Lice Treatment at Home

It’s autumn. Your kids are back at school. They’re playing with other children, sharing toys and clothes. And they’re coming into contact with cold germs, flu bugs and — yes — even head lice. About 10 million cases of head lice occur each year in the United States, and 75 percent of them are in children under 12. Lice infestations often occur in epidemics, especially during the back-to school months. So, you will need to a way for lice treatment at home.

Don’t feel dirty— lice don’t discriminate

Contrary to popular belief, lice aren’t discriminating creatures. They can affect anyone, regardless of cleanliness or income. There’s absolutely no truth to the myth that only “dirty” people get head lice. In fact, lice are more likely to attack clean hair than dirty hair.
Because head lice are passed from person to person by direct contact, children are at a greater risk.

They play in close contact and often share things that can pass the lice, such as combs, brushes, caps, scarves, baseball helmets, radio or computer headphones and pillows.

Conduct a head inspection

An itchy scalp is the first clue that your child may have lice. Part your child’s hair, shine a bright light on her scalp, and carefully inspect her head. It’s difficult to spot the lice themselves, so you may have better luck looking for their eggs, known as nits. Nits are usually found on hair near the neck, behind the ears and on the crown of the head. They appear white and look like dandruff, but, unlike dandruff, they can’t be shaken off.
If your child has lice, immediately check all other family members for signs of lice. All infested family members must be treated at the same time so that the lice don’t come back.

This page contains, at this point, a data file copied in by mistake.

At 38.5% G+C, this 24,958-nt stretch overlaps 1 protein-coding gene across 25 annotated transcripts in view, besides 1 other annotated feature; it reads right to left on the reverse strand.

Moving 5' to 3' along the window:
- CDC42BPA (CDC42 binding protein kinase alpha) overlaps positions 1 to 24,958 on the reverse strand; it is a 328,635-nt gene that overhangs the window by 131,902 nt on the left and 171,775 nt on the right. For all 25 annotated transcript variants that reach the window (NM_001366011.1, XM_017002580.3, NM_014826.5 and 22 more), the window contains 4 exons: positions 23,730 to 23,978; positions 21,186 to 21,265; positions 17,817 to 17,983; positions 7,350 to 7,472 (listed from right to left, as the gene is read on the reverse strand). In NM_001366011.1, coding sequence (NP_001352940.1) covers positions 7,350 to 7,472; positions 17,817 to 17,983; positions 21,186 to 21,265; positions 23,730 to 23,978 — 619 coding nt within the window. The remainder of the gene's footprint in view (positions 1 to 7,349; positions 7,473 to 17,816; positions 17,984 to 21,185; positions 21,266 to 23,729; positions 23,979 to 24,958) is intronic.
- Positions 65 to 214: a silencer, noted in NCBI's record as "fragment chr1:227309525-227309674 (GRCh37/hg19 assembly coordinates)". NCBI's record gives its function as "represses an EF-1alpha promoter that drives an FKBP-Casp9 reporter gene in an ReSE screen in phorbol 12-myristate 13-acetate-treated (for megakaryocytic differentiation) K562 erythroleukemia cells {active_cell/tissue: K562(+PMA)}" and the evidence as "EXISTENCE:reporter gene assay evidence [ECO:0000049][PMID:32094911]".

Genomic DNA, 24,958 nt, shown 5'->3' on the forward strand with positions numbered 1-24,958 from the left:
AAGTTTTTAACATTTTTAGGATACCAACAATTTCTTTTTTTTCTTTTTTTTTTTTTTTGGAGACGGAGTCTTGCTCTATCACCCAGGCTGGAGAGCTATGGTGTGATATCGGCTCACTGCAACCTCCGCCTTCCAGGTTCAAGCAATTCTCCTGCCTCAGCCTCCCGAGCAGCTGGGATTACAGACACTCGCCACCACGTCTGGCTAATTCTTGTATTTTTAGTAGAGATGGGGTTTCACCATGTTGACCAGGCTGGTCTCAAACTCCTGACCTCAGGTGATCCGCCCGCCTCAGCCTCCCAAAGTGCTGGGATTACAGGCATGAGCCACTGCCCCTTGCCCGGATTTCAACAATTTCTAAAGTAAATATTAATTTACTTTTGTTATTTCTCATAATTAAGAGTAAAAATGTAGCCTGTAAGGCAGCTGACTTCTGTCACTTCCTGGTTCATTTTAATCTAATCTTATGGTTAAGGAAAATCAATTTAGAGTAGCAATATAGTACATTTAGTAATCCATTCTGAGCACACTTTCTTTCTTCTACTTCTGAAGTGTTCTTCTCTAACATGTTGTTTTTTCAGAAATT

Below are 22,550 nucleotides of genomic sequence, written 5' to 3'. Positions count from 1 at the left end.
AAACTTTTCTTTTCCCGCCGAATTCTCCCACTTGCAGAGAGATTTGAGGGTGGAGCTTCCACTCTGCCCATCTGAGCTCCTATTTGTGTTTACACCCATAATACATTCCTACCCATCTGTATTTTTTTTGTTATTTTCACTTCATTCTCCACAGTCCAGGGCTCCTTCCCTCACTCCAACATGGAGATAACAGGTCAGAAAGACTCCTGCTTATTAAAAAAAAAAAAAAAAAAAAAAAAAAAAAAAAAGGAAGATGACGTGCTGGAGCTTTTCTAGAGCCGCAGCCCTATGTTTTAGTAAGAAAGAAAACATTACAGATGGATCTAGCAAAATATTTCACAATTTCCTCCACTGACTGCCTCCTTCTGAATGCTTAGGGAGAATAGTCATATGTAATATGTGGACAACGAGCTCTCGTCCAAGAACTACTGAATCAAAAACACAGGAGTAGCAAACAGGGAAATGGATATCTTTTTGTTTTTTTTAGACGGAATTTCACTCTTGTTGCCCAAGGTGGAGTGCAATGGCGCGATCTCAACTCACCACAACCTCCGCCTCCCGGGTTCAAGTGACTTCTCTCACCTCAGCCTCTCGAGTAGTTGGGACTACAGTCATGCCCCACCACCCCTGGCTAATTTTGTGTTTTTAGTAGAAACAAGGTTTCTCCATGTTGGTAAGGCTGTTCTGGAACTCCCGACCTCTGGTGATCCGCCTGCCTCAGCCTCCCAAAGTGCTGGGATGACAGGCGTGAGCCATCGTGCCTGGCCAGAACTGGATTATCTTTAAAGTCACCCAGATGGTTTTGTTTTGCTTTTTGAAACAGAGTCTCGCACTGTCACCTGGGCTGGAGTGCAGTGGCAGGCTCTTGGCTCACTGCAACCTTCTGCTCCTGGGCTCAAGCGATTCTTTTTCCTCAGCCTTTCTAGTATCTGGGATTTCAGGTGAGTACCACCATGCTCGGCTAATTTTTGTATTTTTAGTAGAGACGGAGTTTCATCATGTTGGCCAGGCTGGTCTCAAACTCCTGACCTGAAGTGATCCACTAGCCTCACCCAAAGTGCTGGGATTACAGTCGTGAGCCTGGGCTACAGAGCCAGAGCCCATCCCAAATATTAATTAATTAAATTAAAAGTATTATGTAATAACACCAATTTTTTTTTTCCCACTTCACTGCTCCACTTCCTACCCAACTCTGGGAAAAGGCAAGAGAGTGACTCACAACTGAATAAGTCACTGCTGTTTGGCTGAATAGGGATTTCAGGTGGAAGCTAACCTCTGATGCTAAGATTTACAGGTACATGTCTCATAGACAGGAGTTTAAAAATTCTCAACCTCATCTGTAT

Use a fine-toothed comb and special shampoo

There is some good news: You’ll find effective, easy remedies for lice as nearby as your corner drugstore. Here’s what the experts recommend:

  • A permethrin cream rinse is the treatment of choice for head lice. It keeps working for up to 14 days, continuing to kill any lice that hatch after you apply it.
  • Pyrethrin shampoos are also recommended. They produce “cure rates” comparable with permethrin, but it takes a second application to get the same results.

There is only one permethrin product — Nix — but there are several pyrethrin products with well-known brand names — A 200, Tisit and RID, to name a few. These products are all available over the counter. Your pharmacist can help you determine which product is best for your needs.

Use these products exactly as directed. After rinsing out the medication, carefully comb your child’s hair to make sure you remove any nits not killed by the medication. Most of these products are packaged with a fine-toothed comb. (Also pay particular attention to the package warnings. Don’t use the products on children with allergies, and don’t get any medication in your child’s eyes.)

Stay away from old family remedies

Many old lice remedies are dangerous. Don’t use gasoline, kerosene, sulfur, larkspur lotion, garden insecticides or dog lice/flea shampoos!

Delouse your house

Once you’ve treated your child, it’s time to tend to your household. Wash and dry all washable objects that have come into contact with your child’s head — this includes hats, clothes, scarves, bed linens and towels. These should be washed on the hottest cycle for at least 20 minutes.

Anything that can’t be washed, like stuffed toys or coats, should be dry-cleaned or vacuumed thoroughly. Combs and brushes should be soaked in hot water (over 130 degrees Fahrenheit) for 10 minutes. Upholstered furniture and carpets must be vacuumed to remove any hairs with attached nits or lice that may have fallen out.

You don’t have to treat your pets. They don’t carry human lice.

Bag up all teddy bears

Lice can’t live off the host for more than 48 hours, and nits hatch in eight days. So all clothing, toys (especially stuffed animals) and other items that can’t be washed or dry cleaned should be placed in a plastic bag and sealed for 14 days.

Be a regular nit-picker

Inspect your child and all other family members daily for at least seven days after the lice treatment. If you see lice after seven days, try a second treatment. It’s a good idea to continue frequent head checks even after your lice problem has disappeared. It’s easier to get rid of lice if you catch them early.

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